The United States government vigorously intervened in the fight against Italy's powerful communist and socialist bloc, funneling $227 million in interim economic aid to Prime Minister Alcide De Gasperi's Christian Democrats.
The aid would hopefully create the impression that the Christian Democrats could take control of the situation, and bring an end to Italy's dire circumstances. Ominously; however, the Communists and Socialists were combined under the name of the Popular Front - a clear statement of their general manifesto that they, and their Marxist ideologies, represented a genuine concern for average Italians. The United States also attacked the Italian situation in terms of international disputes. America supported Italy's claims to Istria and Trieste, both of which had been taken away from Italy after World War II. Americans also supported an end to the crushing reparations Italy had been forced to pay, advocating as well, the position that Italy should be able to receive payments from Germany - payments she had been forbidden to receive because of her former role as one of Hitler's allies - as a response to the brutal post-1943 Nazi occupation of the country.
American labor unions with large Italian memberships also worked to raise funds for the anti-communist fight in Italy, sending money to De Gasperi's campaign.
Once again, the Marshall Plan was being administered with an eye toward the Americanization of another potential friend in the larger global fight against Soviet communism. In Italy, a country considered industrially backward prior to the war, the development of capitalism as an institution appeared as a fundamental issue in American strategy. As New York Times correspondent, Michael L. Hoffman, described the situation, "The idea of persuading the low income consumer to feel the need for something he's never had, using advertising, and then to give it to him at a price he can afford, could be the Marshall Plan's biggest contribution to Italy -- if it gets anywhere."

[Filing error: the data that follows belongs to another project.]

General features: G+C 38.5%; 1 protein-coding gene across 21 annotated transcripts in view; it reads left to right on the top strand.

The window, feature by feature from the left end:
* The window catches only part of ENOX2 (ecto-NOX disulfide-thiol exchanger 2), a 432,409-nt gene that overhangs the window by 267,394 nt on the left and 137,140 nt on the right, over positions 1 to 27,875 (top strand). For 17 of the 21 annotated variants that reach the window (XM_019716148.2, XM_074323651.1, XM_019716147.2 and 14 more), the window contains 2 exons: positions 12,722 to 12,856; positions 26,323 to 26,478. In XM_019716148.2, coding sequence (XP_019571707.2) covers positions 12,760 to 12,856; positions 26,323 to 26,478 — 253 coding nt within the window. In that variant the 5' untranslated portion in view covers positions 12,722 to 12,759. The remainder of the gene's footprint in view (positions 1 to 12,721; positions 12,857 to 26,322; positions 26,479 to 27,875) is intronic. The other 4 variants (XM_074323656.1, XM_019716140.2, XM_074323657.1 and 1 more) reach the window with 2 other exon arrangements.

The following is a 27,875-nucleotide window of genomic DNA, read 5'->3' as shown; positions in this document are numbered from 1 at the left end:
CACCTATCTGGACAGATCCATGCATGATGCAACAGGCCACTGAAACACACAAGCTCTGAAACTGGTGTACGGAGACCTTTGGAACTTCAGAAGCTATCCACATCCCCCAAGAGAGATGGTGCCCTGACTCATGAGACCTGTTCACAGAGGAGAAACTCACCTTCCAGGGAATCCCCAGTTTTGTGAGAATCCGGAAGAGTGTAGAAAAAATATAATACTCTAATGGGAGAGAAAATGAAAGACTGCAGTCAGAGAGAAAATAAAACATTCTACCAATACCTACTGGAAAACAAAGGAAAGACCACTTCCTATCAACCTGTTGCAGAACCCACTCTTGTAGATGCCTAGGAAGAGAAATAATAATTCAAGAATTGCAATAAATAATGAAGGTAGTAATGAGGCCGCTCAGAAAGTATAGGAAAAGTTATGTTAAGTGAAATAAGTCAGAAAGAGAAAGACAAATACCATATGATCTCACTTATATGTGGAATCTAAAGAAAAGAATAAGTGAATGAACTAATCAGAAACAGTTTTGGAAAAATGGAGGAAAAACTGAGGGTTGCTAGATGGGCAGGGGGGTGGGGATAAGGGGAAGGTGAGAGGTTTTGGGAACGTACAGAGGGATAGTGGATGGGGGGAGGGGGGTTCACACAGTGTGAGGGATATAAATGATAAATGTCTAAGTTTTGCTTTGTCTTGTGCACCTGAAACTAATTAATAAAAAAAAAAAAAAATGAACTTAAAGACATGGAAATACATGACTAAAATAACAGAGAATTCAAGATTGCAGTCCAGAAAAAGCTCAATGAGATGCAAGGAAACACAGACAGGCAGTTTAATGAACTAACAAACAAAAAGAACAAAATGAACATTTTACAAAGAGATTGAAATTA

American funds would constitute a crash course in the benefits of capitalist living. Lower income Italians, like similar populations in other European nations, would be shown that their interests lay with the system that could most easily and successfully raise their standard of living. Consumer goods would be shown as desirable, and a life of creature comforts something for which it would be worth fighting.
The Italian campaign revealed yet more of the all-embracing nature of the Marshall Plan. Targeted would be not merely the working people of Italy, those unaccustomed to the wonders of modern technology, but children across the European continent. American planners recognized the need to shape the hearts and minds of the young as being foundations upon which a future favorable to America and its ideals could be built. If American ideas were to be imported and fully embraced, a fertile ground had to be prepared for their acceptance. As part of "Operation Bambi," Mobile puppet shows, ostensibly for children, were actually also used to reach illiterate and semi-literate adults to teach them the values of a capitalist society.
By showcasing the tangible material benefits of capitalism, proponents of the Marshall Plan hoped to achieve success on a variety of levels. An appreciation of capitalist principles would prepare the way for an expansion of American businesses in Europe. In addition, these businesses would be more likely to adopt American methods if those methods were presented as part of the aid package, and taught to youngsters and those first making their way under changing post-War economic conditions. Such aims frequently faced local criticisms, as in Italy. There, the European Recovery Plan was blamed for the fall-off in hemp production, a significant industry in the area, while still others complained that the Marshall Plan put obstacles in the way of trade with the Soviet Union and Eastern Bloc - potentially lucrative sources of income.
Further, Italian communists claimed that, Czechoslovakia, while not yet under the full control of Communist forces, had actually been forced to import wine, oranges, oil, lemons, and rice on American orders - a fact to which Italian Primie Minister De Gasperi had turned "a deaf ear."
The American propaganda that accompanied the Marshall Plan emphasized the strides being made by American technology, and the importance of continued bold innovation in modern economic systems. As Stephen Gundle showed, even in contentious Italy,
Communist militants and sympathizers adapted by making their own…[continue]